But, perhaps the most important reason why we like to chase after the non-permissible, is because we don’t like to be told what we can and cannot do. We don’t like to feel we are controlled in any way. This behavioural resistance explains why we stubbornly refuse to comply with various laws or our need to carry out rowdy and intense protests every so often.

Beyond that though, we actually enjoy the game of hide and seek, the adrenaline rush from hunting the theoretically unattainable, the yearning of wanting something that does not belong to you or that you are not entitled to have.

And here comes another issue of human weakness: we are rarely happy with what we have and we are always looking for something else or something different. We get bored easily and we are difficult to satisfy. Perhaps if we truly observe what it is we actually have around and inside us, we would realize that we are richer and more complete than we would like to believe. And that some of our possessions may be those which are forbidden to others.

The actions we do voluntarily

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Every time you bend down to pat a cat or a dog, to take care of a wounded bird or an animal that needs you, you grow taller as a person”.

Daisy’s uncle was a vet and he had witnessed many examples of human cruelty. Behaviour he could neither explain nor understand.

He used it to teach his niece about life in general.

People always say a lot. They announce promises they don’t intend on keeping. And make statements simply for pleasing others. They tend to speak what they believe others want to hear”.

As Daisy grew older, she understood more of what he was trying to say.

It is people’s actions you should look for. How they behave when they have nothing to gain in return, what they do to keep you happy. It’s their actions that define who they are. Not the words they say”.

With the onset of her first heartbreak, Daisy realised that it is the simplest of things that can touch a person’s heart. Just like the attention you give to a stray, people too want to feel loved and cared for.

It is the “good mornings” and “good nights” you exchange with someone you love regardless the distance that is between you.

The fact that you tell them how much you miss them and all of a sudden they appear shortly after unannounced at your door so you won’t feel that pain any more.

It’s that hug you so long for after a difficult day when you feel broken and insecure.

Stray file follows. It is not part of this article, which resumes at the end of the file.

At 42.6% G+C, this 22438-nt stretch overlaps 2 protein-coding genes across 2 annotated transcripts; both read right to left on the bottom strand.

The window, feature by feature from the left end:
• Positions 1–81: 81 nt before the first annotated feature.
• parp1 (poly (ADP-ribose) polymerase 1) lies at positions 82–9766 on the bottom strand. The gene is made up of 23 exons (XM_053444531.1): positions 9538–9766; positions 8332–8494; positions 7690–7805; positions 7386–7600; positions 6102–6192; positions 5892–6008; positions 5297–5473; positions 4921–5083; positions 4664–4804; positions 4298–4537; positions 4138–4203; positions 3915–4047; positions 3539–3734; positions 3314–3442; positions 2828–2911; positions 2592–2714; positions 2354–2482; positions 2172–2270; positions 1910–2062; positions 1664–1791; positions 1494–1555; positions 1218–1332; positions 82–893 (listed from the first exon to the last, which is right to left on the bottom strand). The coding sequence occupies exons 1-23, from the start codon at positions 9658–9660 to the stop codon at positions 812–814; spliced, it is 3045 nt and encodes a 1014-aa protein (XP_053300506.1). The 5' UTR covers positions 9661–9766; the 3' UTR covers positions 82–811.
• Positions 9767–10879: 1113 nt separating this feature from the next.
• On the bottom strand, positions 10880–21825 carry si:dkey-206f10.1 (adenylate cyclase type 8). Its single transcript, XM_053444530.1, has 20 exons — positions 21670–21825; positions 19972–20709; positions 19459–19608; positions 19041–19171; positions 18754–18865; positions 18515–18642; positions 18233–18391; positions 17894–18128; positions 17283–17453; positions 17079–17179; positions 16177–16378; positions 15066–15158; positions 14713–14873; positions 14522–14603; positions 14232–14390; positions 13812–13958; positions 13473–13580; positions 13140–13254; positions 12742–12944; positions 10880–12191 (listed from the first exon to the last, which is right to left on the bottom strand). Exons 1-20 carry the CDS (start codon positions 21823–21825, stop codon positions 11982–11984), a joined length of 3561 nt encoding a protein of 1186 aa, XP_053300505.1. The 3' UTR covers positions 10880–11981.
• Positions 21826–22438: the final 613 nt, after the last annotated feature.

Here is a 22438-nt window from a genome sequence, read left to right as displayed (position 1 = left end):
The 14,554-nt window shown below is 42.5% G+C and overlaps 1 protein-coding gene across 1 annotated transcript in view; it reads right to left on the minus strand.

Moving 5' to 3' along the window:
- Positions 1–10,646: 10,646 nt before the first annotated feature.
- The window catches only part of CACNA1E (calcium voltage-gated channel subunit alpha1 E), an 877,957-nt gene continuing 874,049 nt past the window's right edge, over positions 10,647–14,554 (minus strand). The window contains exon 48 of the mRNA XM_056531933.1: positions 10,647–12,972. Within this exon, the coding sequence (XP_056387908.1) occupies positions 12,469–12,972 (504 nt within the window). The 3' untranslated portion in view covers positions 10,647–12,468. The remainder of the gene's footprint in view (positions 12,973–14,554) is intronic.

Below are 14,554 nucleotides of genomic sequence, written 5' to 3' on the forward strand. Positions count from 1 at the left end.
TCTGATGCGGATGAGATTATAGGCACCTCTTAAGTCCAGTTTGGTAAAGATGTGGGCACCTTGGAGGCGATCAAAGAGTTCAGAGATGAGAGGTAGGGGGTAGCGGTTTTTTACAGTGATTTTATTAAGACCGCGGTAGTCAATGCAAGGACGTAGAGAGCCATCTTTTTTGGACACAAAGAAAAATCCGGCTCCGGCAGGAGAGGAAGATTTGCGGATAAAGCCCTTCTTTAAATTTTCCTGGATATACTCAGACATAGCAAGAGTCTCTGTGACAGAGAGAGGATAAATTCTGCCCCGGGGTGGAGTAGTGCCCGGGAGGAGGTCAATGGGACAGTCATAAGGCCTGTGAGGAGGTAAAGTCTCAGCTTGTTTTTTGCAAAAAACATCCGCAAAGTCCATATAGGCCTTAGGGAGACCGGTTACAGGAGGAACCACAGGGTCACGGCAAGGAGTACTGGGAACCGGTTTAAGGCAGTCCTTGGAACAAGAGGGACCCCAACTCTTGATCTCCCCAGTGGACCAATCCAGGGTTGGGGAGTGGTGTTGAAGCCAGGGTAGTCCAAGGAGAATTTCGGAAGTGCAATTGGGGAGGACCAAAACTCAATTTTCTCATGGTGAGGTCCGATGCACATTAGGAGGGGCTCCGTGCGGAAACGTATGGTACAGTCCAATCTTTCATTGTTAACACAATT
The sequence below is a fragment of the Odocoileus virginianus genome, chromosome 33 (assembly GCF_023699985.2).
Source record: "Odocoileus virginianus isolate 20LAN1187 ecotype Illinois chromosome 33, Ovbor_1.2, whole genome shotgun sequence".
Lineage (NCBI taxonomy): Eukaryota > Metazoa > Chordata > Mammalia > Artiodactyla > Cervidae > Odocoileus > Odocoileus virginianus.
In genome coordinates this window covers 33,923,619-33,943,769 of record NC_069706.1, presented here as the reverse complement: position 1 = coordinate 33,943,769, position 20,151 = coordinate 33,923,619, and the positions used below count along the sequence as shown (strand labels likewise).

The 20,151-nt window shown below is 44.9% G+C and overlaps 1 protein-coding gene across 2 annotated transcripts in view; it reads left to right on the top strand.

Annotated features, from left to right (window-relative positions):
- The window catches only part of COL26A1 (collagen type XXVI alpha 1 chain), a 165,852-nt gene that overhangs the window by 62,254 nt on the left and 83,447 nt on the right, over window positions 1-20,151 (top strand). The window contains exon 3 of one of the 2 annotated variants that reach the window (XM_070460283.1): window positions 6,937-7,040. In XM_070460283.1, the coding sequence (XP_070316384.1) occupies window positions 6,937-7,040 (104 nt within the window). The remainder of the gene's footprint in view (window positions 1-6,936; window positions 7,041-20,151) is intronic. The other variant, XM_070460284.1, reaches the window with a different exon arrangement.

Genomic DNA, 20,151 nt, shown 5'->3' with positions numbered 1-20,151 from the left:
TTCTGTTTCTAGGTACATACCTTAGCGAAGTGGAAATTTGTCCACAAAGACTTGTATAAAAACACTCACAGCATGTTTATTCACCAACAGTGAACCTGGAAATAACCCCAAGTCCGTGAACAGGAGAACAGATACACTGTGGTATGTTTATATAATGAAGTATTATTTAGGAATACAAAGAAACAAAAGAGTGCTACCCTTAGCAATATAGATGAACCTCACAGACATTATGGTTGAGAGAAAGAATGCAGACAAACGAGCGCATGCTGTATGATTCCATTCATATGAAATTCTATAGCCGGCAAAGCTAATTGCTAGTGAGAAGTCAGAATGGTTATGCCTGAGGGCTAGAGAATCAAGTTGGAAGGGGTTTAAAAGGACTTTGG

It’s the things you do without being asked that show how much you really care.

Her uncle used to say, “In every relationship, be it with humans or with animals, the magic only lasts as long as you maintain the effort and believe in it. Indeed, ‘forever’ only has the duration you assign to it.

Life is the moments we spend being happy. Everything else is just a waste of time”.

Cat-like

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Women are like cats. They like attention but not too much and on their terms, are independent and self-sustainable, move around a room like they own it, like to sleep as much as possible, like to cuddle but only when they want to, and can disappear for hours doing their own thing with no-one really knowing what that is.

Women are like cats in that they can claw their way out of a fight, just as easily as they can start one.

But most of all, they are like cats in the sense that they can reciprocate the love you show them and be the source of your serenity.

Charity was the most cat-like girl Jessop had ever met. He could almost swear to hear her purr when she fell asleep in his arms. She fought for her autonomy and demonstrated that she could handle her affairs on her own. But every now and again she would crawl to his side and press into his chest for a tight hug, something that would make all the troubles she didn’t share just go away.

Jessop liked that she was dynamic and feisty. But he loved it more when she became the vulnerable, chirpy girl he fell in love with. After all, every man adores being the protector of his girl.

But over the past weeks, something happened. It was as if the cat inside her curled up and hid from the world. She wouldn’t talk much, her smile had faded and she barely ate. She wouldn’t respond to his questions, even getting agitated by them and would retreat to her bed, sleeping more than the usual hours.